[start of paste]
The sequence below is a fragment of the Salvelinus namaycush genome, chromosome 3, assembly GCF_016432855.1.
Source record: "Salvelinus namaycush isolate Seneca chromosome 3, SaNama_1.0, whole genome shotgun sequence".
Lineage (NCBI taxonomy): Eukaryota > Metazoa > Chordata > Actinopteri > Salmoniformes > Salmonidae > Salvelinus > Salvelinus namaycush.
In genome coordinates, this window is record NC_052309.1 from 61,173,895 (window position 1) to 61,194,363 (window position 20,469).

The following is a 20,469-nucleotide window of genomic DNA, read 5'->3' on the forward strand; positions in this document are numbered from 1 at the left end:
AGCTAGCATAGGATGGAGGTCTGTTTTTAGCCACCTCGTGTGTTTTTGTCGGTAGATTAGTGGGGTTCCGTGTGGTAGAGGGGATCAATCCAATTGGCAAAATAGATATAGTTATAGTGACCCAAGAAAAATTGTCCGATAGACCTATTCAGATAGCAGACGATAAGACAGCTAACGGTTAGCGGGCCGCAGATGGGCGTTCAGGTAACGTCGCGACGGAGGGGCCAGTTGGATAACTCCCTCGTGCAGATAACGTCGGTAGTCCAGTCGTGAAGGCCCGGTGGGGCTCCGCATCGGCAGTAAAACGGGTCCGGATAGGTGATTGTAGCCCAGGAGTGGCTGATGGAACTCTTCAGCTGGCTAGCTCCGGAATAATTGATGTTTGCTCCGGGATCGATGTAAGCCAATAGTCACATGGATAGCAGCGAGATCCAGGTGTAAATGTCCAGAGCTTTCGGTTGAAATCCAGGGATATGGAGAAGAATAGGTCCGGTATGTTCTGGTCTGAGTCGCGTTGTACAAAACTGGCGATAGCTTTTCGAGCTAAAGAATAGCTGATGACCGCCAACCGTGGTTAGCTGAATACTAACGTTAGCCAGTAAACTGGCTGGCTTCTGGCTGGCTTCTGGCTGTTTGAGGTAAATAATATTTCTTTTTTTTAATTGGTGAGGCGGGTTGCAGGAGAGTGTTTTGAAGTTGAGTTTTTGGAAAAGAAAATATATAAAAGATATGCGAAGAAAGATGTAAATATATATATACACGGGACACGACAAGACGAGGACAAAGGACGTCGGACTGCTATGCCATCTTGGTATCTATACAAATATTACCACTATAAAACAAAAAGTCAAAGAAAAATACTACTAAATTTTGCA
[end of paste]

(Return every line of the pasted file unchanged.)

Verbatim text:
The sequence below is a fragment of the Salvelinus namaycush genome, chromosome 3, assembly GCF_016432855.1.
Source record: "Salvelinus namaycush isolate Seneca chromosome 3, SaNama_1.0, whole genome shotgun sequence".
Lineage (NCBI taxonomy): Eukaryota > Metazoa > Chordata > Actinopteri > Salmoniformes > Salmonidae > Salvelinus > Salvelinus namaycush.
In genome coordinates, this window is record NC_052309.1 from 61,173,895 (window position 1) to 61,194,363 (window position 20,469).

The following is a 20,469-nucleotide window of genomic DNA, read 5'->3' on the forward strand; positions in this document are numbered from 1 at the left end:
AGCTAGCATAGGATGGAGGTCTGTTTTTAGCCACCTCGTGTGTTTTTGTCGGTAGATTAGTGGGGTTCCGTGTGGTAGAGGGGATCAATCCAATTGGCAAAATAGATATAGTTATAGTGACCCAAGAAAAATTGTCCGATAGACCTATTCAGATAGCAGACGATAAGACAGCTAACGGTTAGCGGGCCGCAGATGGGCGTTCAGGTAACGTCGCGACGGAGGGGCCAGTTGGATAACTCCCTCGTGCAGATAACGTCGGTAGTCCAGTCGTGAAGGCCCGGTGGGGCTCCGCATCGGCAGTAAAACGGGTCCGGATAGGTGATTGTAGCCCAGGAGTGGCTGATGGAACTCTTCAGCTGGCTAGCTCCGGAATAATTGATGTTTGCTCCGGGATCGATGTAAGCCAATAGTCACATGGATAGCAGCGAGATCCAGGTGTAAATGTCCAGAGCTTTCGGTTGAAATCCAGGGATATGGAGAAGAATAGGTCCGGTATGTTCTGGTCTGAGTCGCGTTGTACAAAACTGGCGATAGCTTTTCGAGCTAAAGAATAGCTGATGACCGCCAACCGTGGTTAGCTGAATACTAACGTTAGCCAGTAAACTGGCTGGCTTCTGGCTGGCTTCTGGCTGTTTGAGGTAAATAATATTTCTTTTTTTTAATTGGTGAGGCGGGTTGCAGGAGAGTGTTTTGAAGTTGAGTTTTTGGAAAAGAAAATATATAAAAGATATGCGAAGAAAGATGTAAATATATATATACACGGGACACGACAAGACGAGGACAAAGGACGTCGGACTGCTATGCCATCTTGGTATCTATACAAATATTACCACTATAAAACAAAAAGTCAAAGAAAAATACTACTAAATTTTGCA